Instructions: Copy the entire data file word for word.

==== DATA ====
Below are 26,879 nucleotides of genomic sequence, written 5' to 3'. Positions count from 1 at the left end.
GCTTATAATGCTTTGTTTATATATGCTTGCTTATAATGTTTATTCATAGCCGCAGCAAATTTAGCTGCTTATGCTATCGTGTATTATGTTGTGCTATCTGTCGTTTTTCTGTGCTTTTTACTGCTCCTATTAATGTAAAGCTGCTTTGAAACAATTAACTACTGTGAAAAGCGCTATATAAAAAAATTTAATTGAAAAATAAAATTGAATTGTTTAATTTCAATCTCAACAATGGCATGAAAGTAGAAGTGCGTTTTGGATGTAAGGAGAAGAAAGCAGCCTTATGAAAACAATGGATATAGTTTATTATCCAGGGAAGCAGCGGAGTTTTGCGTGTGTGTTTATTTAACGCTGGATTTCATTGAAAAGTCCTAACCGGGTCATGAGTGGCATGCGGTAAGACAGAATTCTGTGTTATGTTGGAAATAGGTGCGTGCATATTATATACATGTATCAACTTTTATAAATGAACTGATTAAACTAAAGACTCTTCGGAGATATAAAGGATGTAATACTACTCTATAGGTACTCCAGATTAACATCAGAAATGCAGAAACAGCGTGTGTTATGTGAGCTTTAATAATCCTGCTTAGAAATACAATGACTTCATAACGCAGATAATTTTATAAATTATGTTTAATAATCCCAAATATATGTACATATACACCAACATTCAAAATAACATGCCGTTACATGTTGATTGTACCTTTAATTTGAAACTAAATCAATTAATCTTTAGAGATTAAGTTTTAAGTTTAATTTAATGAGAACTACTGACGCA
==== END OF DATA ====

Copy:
Below are 26,879 nucleotides of genomic sequence, written 5' to 3'. Positions count from 1 at the left end.
GCTTATAATGCTTTGTTTATATATGCTTGCTTATAATGTTTATTCATAGCCGCAGCAAATTTAGCTGCTTATGCTATCGTGTATTATGTTGTGCTATCTGTCGTTTTTCTGTGCTTTTTACTGCTCCTATTAATGTAAAGCTGCTTTGAAACAATTAACTACTGTGAAAAGCGCTATATAAAAAAATTTAATTGAAAAATAAAATTGAATTGTTTAATTTCAATCTCAACAATGGCATGAAAGTAGAAGTGCGTTTTGGATGTAAGGAGAAGAAAGCAGCCTTATGAAAACAATGGATATAGTTTATTATCCAGGGAAGCAGCGGAGTTTTGCGTGTGTGTTTATTTAACGCTGGATTTCATTGAAAAGTCCTAACCGGGTCATGAGTGGCATGCGGTAAGACAGAATTCTGTGTTATGTTGGAAATAGGTGCGTGCATATTATATACATGTATCAACTTTTATAAATGAACTGATTAAACTAAAGACTCTTCGGAGATATAAAGGATGTAATACTACTCTATAGGTACTCCAGATTAACATCAGAAATGCAGAAACAGCGTGTGTTATGTGAGCTTTAATAATCCTGCTTAGAAATACAATGACTTCATAACGCAGATAATTTTATAAATTATGTTTAATAATCCCAAATATATGTACATATACACCAACATTCAAAATAACATGCCGTTACATGTTGATTGTACCTTTAATTTGAAACTAAATCAATTAATCTTTAGAGATTAAGTTTTAAGTTTAATTTAATGAGAACTACTGACGCA